Forum for Science, Industry and Business

Sponsored by:     3M 
Search our Site:

 

Astronomers find youngest supernova remnant in milky way

15.05.2008
An international team of astronomers have found the youngest known supernova remnant in the Galaxy. Using observations made with the Very Large Array (VLA) radio telescope in the US and the orbiting Chandra X-ray observatory, the scientists report that the remnant, G1.9+0.3, is just 150 years old. University of Cambridge scientist Dr Dave Green and colleagues discuss the discovery in a paper to be published in the journal Monthly Notices of the Royal Astronomical Society.

A supernova remnant (SNR) is the material ejected by a supernova, the explosion at the end of the life of a star much more massive than the Sun. In our own Galaxy, the Milky Way, there are about 250 known SNRs and up to now the youngest was thought to be about 340 years old.


Scientists including Dr Green and Dr Stephen Reynolds of North Carolina State University compared an X-ray image of G1.9+0.3 made using the Chandra satellite in 2007 with a radio image made with the VLA in 1985. They found that the SNR expanded considerably over the two decades, indicating it is very young. But the team were not sure whether some of the differences between the X-ray and radio images of G1.9+0.3 simply arose from comparing images made at very different frequencies from very different instruments.

To check their result, the team used the VLA to observe the SNR for a second time so that a direct comparison could be made with the 1985 image. The new observations confirm that G1.9+0.3 is expanding at an unprecedented rate, increasing its size by 15% in the intervening 23 years. Extrapolating backwards in time confirms G1.9+0.3 to be at most 150 years old, which makes it easily the youngest known SNR in our Galaxy and the only one that has been seen at such an early stage of its evolution. Another property of G1.9+0.3 that marks it out as unusual is that, uniquely among Galactic SNRs, it appears to have been increasing in radio brightness over the last few decades.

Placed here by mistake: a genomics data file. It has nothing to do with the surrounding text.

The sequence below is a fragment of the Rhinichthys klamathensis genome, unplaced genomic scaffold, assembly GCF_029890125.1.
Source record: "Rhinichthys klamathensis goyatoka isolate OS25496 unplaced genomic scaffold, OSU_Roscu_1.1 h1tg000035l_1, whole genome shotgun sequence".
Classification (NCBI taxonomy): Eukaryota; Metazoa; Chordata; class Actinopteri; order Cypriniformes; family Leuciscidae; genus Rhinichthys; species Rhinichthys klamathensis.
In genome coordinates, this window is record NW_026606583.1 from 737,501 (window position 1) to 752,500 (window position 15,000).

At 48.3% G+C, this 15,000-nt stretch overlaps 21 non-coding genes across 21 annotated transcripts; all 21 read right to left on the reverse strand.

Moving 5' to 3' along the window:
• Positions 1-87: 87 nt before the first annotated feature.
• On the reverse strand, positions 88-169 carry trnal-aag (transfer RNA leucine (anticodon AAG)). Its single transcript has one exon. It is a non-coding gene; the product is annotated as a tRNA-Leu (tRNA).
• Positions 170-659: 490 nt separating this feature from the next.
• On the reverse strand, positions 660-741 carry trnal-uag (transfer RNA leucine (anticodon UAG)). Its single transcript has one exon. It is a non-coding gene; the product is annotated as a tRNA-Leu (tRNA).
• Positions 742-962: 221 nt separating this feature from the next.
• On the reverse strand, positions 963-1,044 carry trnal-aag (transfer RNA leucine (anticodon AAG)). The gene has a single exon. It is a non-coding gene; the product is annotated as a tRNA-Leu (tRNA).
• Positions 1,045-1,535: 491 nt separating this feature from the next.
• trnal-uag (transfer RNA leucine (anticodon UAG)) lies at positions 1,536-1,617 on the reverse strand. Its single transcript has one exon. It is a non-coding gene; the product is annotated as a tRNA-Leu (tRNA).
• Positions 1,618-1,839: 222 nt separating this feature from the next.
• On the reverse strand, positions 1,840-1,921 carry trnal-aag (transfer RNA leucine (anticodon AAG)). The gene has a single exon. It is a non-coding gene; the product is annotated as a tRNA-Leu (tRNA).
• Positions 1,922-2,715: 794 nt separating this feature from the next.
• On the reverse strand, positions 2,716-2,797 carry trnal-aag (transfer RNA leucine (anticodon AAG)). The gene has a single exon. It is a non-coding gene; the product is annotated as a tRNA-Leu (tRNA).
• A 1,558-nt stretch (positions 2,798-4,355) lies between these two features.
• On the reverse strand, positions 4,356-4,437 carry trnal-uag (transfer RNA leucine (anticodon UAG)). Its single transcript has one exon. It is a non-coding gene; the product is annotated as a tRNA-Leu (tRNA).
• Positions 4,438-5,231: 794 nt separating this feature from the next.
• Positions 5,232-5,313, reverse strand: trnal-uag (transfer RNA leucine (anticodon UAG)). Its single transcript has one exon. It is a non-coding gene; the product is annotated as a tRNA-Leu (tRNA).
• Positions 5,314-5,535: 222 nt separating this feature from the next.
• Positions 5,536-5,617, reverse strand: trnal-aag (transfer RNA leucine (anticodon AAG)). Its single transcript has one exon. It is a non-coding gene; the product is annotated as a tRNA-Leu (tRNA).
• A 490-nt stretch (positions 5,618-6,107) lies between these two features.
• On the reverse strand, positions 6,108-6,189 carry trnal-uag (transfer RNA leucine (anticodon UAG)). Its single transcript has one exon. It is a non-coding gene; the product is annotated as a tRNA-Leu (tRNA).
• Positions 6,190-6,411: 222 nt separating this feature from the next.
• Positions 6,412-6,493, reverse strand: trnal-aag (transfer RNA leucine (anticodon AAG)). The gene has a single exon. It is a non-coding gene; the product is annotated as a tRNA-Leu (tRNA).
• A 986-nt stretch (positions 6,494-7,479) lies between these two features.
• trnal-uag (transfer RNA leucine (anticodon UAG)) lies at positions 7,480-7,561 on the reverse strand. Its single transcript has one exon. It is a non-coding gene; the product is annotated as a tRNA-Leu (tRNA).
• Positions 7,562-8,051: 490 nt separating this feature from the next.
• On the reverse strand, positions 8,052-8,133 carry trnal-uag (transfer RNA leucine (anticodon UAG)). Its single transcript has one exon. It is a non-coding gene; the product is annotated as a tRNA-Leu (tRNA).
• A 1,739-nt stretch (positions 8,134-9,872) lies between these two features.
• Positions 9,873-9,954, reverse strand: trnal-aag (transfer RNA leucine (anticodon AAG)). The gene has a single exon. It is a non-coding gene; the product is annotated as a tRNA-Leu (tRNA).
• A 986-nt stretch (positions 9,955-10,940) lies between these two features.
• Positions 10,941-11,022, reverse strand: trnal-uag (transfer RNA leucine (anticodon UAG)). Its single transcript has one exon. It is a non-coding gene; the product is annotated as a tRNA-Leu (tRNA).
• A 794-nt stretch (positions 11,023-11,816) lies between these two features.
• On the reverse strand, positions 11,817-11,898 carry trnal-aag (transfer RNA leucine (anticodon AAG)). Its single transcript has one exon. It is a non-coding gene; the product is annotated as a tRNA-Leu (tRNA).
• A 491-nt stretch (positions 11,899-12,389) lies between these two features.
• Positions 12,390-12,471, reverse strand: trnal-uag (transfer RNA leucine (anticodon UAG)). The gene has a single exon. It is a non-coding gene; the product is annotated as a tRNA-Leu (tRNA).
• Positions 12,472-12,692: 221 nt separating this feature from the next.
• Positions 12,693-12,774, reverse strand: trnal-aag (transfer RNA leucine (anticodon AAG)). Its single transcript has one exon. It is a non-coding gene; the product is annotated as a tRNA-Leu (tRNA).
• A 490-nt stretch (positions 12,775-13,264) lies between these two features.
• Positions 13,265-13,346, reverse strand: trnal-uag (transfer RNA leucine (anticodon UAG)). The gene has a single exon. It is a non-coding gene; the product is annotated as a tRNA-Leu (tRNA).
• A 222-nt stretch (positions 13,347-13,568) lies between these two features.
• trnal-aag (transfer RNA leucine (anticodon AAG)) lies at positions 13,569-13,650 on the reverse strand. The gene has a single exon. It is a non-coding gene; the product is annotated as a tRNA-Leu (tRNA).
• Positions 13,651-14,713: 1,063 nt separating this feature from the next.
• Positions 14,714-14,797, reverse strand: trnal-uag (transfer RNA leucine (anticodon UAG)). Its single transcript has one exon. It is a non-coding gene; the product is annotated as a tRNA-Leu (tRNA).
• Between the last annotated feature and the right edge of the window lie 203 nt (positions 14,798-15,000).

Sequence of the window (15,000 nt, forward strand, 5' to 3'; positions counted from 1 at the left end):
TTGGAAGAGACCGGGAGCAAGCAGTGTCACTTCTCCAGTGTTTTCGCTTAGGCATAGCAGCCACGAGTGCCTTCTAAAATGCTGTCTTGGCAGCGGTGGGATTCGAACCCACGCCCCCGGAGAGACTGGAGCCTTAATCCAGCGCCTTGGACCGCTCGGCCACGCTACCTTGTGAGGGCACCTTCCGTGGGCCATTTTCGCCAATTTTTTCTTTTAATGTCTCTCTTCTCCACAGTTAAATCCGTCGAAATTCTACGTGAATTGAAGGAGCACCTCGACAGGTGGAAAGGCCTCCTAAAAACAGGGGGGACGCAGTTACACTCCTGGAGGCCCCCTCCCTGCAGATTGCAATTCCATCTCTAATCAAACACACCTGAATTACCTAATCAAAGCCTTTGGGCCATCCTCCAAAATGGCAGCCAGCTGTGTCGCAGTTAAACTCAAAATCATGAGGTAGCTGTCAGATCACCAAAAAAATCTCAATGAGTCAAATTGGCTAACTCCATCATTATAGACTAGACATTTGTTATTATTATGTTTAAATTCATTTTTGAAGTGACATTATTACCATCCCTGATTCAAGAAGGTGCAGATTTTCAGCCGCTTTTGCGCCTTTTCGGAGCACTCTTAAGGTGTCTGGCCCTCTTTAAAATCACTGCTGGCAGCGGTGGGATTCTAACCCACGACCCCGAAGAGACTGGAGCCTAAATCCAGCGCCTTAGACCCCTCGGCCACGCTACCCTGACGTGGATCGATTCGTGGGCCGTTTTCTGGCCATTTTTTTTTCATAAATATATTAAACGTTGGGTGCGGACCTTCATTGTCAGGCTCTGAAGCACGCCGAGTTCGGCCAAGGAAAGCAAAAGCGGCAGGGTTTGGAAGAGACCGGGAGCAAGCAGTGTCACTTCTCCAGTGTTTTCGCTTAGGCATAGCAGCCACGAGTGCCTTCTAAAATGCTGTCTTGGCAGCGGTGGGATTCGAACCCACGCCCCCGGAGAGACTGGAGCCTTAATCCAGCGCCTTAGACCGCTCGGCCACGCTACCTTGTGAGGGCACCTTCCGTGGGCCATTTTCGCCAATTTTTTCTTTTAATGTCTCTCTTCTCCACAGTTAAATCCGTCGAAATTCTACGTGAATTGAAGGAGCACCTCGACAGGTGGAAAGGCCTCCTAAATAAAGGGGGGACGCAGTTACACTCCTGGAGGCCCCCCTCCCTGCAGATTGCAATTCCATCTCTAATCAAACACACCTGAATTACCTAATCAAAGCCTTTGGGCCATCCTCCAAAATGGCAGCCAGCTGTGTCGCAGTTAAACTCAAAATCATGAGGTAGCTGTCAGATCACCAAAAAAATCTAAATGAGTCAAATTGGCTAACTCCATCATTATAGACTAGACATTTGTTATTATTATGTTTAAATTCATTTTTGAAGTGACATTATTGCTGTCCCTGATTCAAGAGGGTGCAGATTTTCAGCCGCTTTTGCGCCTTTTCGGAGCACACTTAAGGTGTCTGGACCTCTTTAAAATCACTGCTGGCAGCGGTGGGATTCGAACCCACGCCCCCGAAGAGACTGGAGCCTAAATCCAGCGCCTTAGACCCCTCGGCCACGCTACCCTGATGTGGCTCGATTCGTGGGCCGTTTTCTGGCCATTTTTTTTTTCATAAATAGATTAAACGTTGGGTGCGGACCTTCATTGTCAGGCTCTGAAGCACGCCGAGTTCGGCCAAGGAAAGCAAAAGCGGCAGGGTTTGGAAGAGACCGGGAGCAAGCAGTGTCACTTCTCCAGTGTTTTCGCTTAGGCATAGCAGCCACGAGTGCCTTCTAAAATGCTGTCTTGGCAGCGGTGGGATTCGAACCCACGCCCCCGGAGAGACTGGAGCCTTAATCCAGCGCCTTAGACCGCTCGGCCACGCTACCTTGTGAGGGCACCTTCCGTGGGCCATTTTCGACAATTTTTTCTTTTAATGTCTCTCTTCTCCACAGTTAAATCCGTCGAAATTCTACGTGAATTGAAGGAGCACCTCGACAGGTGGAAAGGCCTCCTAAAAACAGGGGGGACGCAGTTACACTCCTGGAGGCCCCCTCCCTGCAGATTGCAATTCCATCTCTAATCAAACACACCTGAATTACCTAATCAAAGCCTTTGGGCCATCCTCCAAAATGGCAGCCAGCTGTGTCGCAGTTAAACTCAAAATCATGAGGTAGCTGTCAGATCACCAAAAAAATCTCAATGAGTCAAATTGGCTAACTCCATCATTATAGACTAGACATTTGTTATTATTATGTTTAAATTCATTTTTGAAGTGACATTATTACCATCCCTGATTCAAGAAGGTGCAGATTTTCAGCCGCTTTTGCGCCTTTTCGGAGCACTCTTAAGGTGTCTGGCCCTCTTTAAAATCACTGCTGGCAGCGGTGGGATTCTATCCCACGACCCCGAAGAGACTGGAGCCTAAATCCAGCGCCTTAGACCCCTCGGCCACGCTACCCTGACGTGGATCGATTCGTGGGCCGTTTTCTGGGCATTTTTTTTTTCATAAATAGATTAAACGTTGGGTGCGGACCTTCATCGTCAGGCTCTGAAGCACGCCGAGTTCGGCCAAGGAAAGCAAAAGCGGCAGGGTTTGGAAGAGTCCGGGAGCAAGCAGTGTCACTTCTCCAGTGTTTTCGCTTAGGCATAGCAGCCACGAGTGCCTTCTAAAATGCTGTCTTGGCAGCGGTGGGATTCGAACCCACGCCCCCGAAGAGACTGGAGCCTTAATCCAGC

Although the distance to G1.9+0.3 is not known precisely, it is probably near the centre of our Galaxy. The SNR is obscured by a large amount of gas and dust, which means that Victorian astronomers would not have been able to see the explosion when it took place in the 1850s. Today scientists can observe the X-ray and radio emission from the ongoing aftermath of the explosion, as these penetrate the obscuring material.

Dr Green is delighted to have found such a young SNR. He comments "The discovery that G1.9+0.3 is so young is very exciting. It fits into a large gap in the known ages of supernova remnants, and since it is expanding so quickly, we will be able to follow its evolution over the coming years.”

Robert Massey | alfa
Further information:
http://www.ras.org.uk
http://chandra.harvard.edu/
http://www.nrao.edu/index.php/news/pressresources

More articles from Physics and Astronomy:

nachricht Spintronics: Researchers show how to make non-magnetic materials magnetic
06.08.2020 | Martin-Luther-Universität Halle-Wittenberg

nachricht Manifestation of quantum distance in flat band materials
05.08.2020 | Institute for Basic Science